This just happens to be a fun, new take on Hinduism while maintaining the respect and authenticity of the original stories. Moreover, it addresses the changing relevancy of the lessons we gain from them depending on the society we live in. It’s also noteworthy that Chokshi’s writing has a largely global fanbase – and making Hindu mythology friendly and as available to young non-Hindu readers (especially in societies that still stereotype Hinduism as an Eastern, foreign mysticism removed from reality and limit it to henna, many-handed gods, and a skewed understanding of karma) is crucial.
I think the key to the whole story is how absolutely funny and lovable all the characters are. I was actually reading this book while tagging along on a work-trip with my mother (coincidental), and every afternoon when she returned to the hotel, I would have snippets to share with her. She laughed so hard at how Aru views Asian uncles and aunties, or how Nakul and Sahadev became models in one reincarnation, and how Subala delivers his lines.
My father is atheist and my mother is, what I like to call, a buffet-Hindu (she isn’t overtly religious but she handpicks certain ways of Hindu life, critiques Hinduism, and only partakes in mainstream expression of it on some festivals). Meanwhile, my grandmothers are both religious, and one of them raised me. They were my source of nightly snippets of Ram, Krishna, and the Pandavas. As a result, my upbringing was a mix of the Hindu way of life over the actual religious aspects, and a welcome experimentation and exploration of my own relationship with religion and spirituality.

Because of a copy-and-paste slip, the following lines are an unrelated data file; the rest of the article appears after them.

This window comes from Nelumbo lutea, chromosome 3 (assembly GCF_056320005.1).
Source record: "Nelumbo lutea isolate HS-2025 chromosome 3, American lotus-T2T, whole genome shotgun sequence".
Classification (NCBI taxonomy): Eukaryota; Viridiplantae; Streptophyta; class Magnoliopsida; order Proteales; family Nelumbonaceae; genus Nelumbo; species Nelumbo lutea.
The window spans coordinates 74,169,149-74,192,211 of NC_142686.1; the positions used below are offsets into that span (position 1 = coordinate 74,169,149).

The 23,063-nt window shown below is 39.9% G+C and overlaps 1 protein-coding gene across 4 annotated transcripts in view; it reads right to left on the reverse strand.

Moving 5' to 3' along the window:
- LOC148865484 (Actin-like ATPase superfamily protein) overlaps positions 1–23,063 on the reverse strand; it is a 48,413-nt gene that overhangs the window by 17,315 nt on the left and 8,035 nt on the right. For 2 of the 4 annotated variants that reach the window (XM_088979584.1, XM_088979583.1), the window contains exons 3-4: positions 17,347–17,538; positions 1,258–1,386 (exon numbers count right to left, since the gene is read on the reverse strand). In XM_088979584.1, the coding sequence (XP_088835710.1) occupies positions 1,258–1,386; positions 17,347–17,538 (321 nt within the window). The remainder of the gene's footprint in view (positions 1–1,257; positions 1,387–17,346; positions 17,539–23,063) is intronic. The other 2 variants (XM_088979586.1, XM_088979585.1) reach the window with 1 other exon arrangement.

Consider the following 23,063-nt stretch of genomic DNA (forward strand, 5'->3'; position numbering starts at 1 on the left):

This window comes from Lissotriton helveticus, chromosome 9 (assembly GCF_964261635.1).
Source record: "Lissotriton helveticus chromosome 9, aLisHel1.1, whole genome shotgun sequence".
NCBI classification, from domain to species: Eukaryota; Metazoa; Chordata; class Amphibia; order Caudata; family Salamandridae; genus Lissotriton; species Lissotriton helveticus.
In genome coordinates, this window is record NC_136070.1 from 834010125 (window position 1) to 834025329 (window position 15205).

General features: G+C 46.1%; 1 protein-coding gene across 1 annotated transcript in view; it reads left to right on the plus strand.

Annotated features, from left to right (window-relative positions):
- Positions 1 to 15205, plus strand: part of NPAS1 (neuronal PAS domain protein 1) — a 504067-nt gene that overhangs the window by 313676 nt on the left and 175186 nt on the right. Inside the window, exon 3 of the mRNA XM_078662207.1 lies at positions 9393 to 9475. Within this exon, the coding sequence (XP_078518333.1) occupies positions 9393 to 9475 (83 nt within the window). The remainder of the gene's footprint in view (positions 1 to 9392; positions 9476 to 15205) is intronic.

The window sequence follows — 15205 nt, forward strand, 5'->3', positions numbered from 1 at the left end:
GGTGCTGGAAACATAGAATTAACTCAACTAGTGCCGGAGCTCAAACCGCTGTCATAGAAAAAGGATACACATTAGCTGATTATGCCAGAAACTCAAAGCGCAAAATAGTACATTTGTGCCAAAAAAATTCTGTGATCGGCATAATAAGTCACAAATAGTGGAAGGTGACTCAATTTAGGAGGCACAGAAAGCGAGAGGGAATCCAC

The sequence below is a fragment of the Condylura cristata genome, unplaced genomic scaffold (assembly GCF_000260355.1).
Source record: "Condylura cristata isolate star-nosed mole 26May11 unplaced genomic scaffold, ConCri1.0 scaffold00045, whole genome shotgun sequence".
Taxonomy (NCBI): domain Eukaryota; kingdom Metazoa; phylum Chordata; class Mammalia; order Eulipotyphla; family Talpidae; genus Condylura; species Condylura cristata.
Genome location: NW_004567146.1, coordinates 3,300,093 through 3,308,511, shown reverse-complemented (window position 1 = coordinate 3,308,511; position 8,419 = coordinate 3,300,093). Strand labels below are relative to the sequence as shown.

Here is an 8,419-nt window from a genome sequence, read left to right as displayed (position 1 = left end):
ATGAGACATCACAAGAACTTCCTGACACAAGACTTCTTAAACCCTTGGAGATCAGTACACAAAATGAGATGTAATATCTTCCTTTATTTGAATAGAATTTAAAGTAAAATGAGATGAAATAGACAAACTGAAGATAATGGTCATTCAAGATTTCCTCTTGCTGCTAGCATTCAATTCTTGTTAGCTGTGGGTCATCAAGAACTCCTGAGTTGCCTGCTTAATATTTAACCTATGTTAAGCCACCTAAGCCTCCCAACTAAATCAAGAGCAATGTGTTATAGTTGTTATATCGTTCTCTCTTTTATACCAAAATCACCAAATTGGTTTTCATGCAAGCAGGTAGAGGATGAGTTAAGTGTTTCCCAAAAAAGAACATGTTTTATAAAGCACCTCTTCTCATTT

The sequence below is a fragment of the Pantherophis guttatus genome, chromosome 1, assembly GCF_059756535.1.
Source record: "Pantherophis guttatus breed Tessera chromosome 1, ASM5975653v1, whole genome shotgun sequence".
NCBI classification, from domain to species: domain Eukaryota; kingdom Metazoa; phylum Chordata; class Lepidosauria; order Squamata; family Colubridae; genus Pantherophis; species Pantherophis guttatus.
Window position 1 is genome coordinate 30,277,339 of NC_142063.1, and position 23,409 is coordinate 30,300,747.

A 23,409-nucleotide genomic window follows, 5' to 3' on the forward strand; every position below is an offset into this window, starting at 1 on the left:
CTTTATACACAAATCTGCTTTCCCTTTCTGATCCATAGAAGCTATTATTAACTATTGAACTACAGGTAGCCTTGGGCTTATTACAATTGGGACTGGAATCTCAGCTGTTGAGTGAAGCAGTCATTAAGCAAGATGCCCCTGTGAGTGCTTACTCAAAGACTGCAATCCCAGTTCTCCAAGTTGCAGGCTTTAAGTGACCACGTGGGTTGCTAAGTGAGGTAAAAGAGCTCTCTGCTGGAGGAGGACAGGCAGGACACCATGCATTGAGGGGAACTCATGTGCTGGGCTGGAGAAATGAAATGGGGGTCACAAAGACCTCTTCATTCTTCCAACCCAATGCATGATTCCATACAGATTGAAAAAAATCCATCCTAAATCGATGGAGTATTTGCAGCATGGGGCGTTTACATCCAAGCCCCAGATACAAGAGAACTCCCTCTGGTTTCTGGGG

But, maybe if I had an Aru Shah to guide me as a child, maybe my introduction to Hinduism would’ve been friendlier than seemingly outdated ancient stories, and healthier than forced, performative Hinduism stemming from conservative beliefs in the community. While these stories were a delight to listen to, they also alienated me when wrapped up in all the politics and practice of the religion – something I didn’t need or welcome as a child. Perhaps if I had this book as a kid, my relationship with my own identity would’ve been more positive.
Aru being lovable goes a long way. She is such a lovely protagonist and what I love about her, right from the start, is how flawed she is. The fact that all this starts with her lies and attempt to impress others makes her so different from conventional heroic standards, and her subtle character growth through the book is believable. I would root for her, any day of the week.
Mini is equally lovable. Firstly, she’s such an endearing character that I would protect her every chance I get. But, I also love how Chokshi mentions Mini’s experiences growing up between the expectations of an Indian and Filipino family.
I also appreciated that, when her character introduction described her appearance being closer to South-East Asian than brown South Asian, the book reiterates how South Asia is a diverse subcontinent. It’s a very important point to make in a society that continues to strip the identities of Indians who look more East/South-East Asian than they do stereotypically brown. The world (and racist Indians) needs to understand that India is not just diverse in culture, religion, and languages, but also race and ethnicity.
I could keep going on about everything I loved. The plot was engaging, the dialogue was absolutely flawless, and the progression of the story left no doubt that people will want to keep reading this series. I have my suspicions about some things to come, and I also have a lot of expectations and theories about which household mythological name I will see next. Either way, I can’t wait.
I urge everyone to check out this book, whose sequel Aru Shah and the Song of Death, comes out in April. You don’t want to miss this series.